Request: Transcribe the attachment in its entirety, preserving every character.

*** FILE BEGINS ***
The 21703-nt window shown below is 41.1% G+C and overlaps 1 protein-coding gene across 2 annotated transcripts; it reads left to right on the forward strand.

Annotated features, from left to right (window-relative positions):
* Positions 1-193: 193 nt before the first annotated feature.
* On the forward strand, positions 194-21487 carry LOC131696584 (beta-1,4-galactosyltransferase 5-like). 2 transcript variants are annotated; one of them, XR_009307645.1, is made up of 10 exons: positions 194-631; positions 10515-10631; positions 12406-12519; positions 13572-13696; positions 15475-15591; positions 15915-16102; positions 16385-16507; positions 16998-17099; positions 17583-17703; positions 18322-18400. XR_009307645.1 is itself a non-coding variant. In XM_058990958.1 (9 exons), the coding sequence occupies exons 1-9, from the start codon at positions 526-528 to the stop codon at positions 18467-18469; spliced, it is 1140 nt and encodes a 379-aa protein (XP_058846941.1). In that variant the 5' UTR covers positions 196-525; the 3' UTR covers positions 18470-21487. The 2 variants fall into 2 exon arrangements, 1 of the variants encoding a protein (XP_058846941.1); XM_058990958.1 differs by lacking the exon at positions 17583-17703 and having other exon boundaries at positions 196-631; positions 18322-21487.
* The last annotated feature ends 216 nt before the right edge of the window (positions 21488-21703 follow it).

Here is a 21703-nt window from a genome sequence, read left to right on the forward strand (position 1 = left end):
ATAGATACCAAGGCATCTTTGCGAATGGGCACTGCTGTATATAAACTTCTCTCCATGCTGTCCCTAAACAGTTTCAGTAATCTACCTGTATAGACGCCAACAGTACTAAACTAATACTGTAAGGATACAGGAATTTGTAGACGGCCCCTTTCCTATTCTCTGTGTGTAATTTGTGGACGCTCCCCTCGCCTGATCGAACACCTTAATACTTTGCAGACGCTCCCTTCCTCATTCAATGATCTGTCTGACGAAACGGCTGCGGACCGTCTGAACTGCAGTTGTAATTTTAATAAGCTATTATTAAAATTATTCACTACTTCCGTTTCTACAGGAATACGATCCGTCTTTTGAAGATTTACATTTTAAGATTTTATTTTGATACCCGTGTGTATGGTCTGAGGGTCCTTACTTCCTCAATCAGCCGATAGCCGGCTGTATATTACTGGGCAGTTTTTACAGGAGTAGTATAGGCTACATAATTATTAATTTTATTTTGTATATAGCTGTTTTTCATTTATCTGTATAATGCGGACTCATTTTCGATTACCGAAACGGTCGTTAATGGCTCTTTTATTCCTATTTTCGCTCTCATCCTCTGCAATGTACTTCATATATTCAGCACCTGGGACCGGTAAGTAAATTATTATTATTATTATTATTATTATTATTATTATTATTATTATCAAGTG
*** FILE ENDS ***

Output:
The 21703-nt window shown below is 41.1% G+C and overlaps 1 protein-coding gene across 2 annotated transcripts; it reads left to right on the forward strand.

Annotated features, from left to right (window-relative positions):
* Positions 1-193: 193 nt before the first annotated feature.
* On the forward strand, positions 194-21487 carry LOC131696584 (beta-1,4-galactosyltransferase 5-like). 2 transcript variants are annotated; one of them, XR_009307645.1, is made up of 10 exons: positions 194-631; positions 10515-10631; positions 12406-12519; positions 13572-13696; positions 15475-15591; positions 15915-16102; positions 16385-16507; positions 16998-17099; positions 17583-17703; positions 18322-18400. XR_009307645.1 is itself a non-coding variant. In XM_058990958.1 (9 exons), the coding sequence occupies exons 1-9, from the start codon at positions 526-528 to the stop codon at positions 18467-18469; spliced, it is 1140 nt and encodes a 379-aa protein (XP_058846941.1). In that variant the 5' UTR covers positions 196-525; the 3' UTR covers positions 18470-21487. The 2 variants fall into 2 exon arrangements, 1 of the variants encoding a protein (XP_058846941.1); XM_058990958.1 differs by lacking the exon at positions 17583-17703 and having other exon boundaries at positions 196-631; positions 18322-21487.
* The last annotated feature ends 216 nt before the right edge of the window (positions 21488-21703 follow it).

Here is a 21703-nt window from a genome sequence, read left to right on the forward strand (position 1 = left end):
ATAGATACCAAGGCATCTTTGCGAATGGGCACTGCTGTATATAAACTTCTCTCCATGCTGTCCCTAAACAGTTTCAGTAATCTACCTGTATAGACGCCAACAGTACTAAACTAATACTGTAAGGATACAGGAATTTGTAGACGGCCCCTTTCCTATTCTCTGTGTGTAATTTGTGGACGCTCCCCTCGCCTGATCGAACACCTTAATACTTTGCAGACGCTCCCTTCCTCATTCAATGATCTGTCTGACGAAACGGCTGCGGACCGTCTGAACTGCAGTTGTAATTTTAATAAGCTATTATTAAAATTATTCACTACTTCCGTTTCTACAGGAATACGATCCGTCTTTTGAAGATTTACATTTTAAGATTTTATTTTGATACCCGTGTGTATGGTCTGAGGGTCCTTACTTCCTCAATCAGCCGATAGCCGGCTGTATATTACTGGGCAGTTTTTACAGGAGTAGTATAGGCTACATAATTATTAATTTTATTTTGTATATAGCTGTTTTTCATTTATCTGTATAATGCGGACTCATTTTCGATTACCGAAACGGTCGTTAATGGCTCTTTTATTCCTATTTTCGCTCTCATCCTCTGCAATGTACTTCATATATTCAGCACCTGGGACCGGTAAGTAAATTATTATTATTATTATTATTATTATTATTATTATTATTATTATCAAGTG